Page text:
use a clicker

Use A Presentation ClickerPresentation clickers or, to use their full name, ‘Wireless presentation remote controls’ are essential for the vast majority of presentations.

A clicker can create a seamless journey for an audience, as your slides flow effortlessly behind you as you speak.

Why is a clicker so important?

If a clicker is used well the audience will not even notice the movement of your slides, very unlike the distraction of moving back and forward to the keyboard of your laptop to tap the keys. A good clicker costs less than £20 and will make all the difference to your next talk. Below are some things to remember when using and buying your presentation clicker.

You're not watching TV

One of the most common mistakes when first using a clicker, is acting like you are at home watching TV. As we can spend a great deal of time in front of a television flicking from station to station channel surfing, it seems perfectly natural to point towards your slides and do the same. Instead practice moving your slides forward with the clicker resting in your hand - there should be no indication to the audience that you are clicking anything. Remember the device is fully wireless, and will pick up the signal wherever you are. Steve Jobs was a master of subtlety when using a clicker in his presentations…

Blanking your screen

Most devices will also have a button to ‘blank’ your screen. This can be an incredibly powerful addition to the device. Having your screen go dark means all the attention is back with you - the speaker.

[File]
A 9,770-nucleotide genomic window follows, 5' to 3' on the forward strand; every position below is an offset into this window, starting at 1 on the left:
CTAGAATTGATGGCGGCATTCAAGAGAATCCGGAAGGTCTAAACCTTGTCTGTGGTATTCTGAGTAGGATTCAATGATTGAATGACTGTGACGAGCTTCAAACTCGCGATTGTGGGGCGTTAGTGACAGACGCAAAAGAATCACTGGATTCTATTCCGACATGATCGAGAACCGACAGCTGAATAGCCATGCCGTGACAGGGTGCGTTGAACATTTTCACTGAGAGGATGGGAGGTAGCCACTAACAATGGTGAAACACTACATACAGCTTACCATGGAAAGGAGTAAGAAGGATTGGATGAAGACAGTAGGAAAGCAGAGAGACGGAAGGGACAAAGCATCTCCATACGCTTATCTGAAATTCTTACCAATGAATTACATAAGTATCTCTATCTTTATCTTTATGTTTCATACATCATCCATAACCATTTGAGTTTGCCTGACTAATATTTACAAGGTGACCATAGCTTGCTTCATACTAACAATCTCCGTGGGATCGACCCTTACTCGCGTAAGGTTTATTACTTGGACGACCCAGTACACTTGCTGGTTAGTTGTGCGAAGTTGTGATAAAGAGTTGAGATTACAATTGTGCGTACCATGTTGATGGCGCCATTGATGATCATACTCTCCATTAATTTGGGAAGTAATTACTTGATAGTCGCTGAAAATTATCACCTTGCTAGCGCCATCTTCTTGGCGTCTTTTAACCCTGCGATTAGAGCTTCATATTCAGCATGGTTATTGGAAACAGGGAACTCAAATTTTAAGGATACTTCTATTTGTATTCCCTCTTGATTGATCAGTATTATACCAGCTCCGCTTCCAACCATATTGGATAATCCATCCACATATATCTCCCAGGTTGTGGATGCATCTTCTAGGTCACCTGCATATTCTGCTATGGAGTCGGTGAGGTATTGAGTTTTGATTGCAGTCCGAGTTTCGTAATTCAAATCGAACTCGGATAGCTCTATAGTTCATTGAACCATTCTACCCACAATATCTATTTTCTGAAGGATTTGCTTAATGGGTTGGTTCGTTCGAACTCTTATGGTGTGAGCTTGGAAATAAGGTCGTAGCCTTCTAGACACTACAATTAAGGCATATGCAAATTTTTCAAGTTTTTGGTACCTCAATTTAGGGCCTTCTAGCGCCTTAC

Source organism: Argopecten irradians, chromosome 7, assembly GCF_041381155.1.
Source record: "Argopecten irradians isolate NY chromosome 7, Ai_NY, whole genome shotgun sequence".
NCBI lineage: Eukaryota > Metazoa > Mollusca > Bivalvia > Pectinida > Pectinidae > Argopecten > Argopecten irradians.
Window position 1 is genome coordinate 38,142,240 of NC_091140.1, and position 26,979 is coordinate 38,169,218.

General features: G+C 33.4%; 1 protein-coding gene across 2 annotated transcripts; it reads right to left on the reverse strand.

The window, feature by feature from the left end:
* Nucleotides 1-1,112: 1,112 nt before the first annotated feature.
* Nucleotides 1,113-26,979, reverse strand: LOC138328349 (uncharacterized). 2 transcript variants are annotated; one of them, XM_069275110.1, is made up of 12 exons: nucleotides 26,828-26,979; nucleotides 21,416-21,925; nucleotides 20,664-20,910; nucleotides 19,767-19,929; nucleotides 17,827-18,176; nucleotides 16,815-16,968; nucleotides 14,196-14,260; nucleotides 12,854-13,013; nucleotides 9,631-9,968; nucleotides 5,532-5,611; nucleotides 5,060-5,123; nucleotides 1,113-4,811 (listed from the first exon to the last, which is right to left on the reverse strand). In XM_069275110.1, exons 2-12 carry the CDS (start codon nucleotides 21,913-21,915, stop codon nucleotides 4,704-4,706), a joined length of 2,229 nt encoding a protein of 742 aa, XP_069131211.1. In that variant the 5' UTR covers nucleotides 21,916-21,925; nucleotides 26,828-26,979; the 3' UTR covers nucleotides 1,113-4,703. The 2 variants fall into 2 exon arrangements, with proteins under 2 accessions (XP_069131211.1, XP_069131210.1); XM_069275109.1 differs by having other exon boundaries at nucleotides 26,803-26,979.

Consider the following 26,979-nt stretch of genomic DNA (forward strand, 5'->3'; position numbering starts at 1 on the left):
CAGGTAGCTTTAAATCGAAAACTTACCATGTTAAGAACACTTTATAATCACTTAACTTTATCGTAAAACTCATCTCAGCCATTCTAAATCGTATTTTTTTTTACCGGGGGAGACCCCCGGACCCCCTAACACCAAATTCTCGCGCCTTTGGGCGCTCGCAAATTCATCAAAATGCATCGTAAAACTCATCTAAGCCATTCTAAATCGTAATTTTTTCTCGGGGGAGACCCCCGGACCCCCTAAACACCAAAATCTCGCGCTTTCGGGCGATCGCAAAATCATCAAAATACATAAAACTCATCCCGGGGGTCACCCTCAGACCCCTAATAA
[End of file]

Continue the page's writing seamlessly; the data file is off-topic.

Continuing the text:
You may have just shown a strong image or some important data and now you need to make a bold statement. With the screen off, the audience will have all eyes on you.

Laser pointers are best saved for entertaining cats!

All modern clickers will have a laser pointer built into them. Some are green but the vast majority are red. If you have both a cat and a laser pointer already, you will know how much your pet loves chasing these little specks of light around the room. During a presentation however these dots can be incredibly difficult to keep still and, if you are nervous, the movement will be amplified. As an audience member this can be distracting and sometimes annoying.

If you can, point out something on your slides that you can physically reach. Use your hand and touch the screen - it will give you ownership over your material. In contrast, the laser pointer can distance you from your material and also make the slides appear more important than what you are actually saying. It’s crucial in any presentation that the speaker is the main focus and not their support material.

There may well be an occasion where you can’t reach your slides and you have to use the laser – but use it sparingly, or take a page out of Al Gore’s book and use a crane…

Features to look for when choosing a clicker

There are many devices out there and they can range from £10 to £100. So what should you look out for and how much should you pay?

One of the most important elements to a clicker is how it feels in your hands. Can you easily feel the keys to move your slides forward and backwards? We would recommend one that has well raised keys that are easy to distinguish when you are in full flow in front of everyone. If you suffer from sweaty palms due to nerves then clickers that have a highly polished finish will become very slippery in your hand and should be avoided.

If you need to play YouTube videos then consider one that can double as a remote mouse - although these are often more expensive. We don’t think you need to spend more than £30 to get a really good clicker – whilst we don’t have an affiliation with any manufacturer, we are big fans of the Kensington.

A final thought

If you are new to using a clicker, then spend some time practising at home before tackling a major keynote speech.

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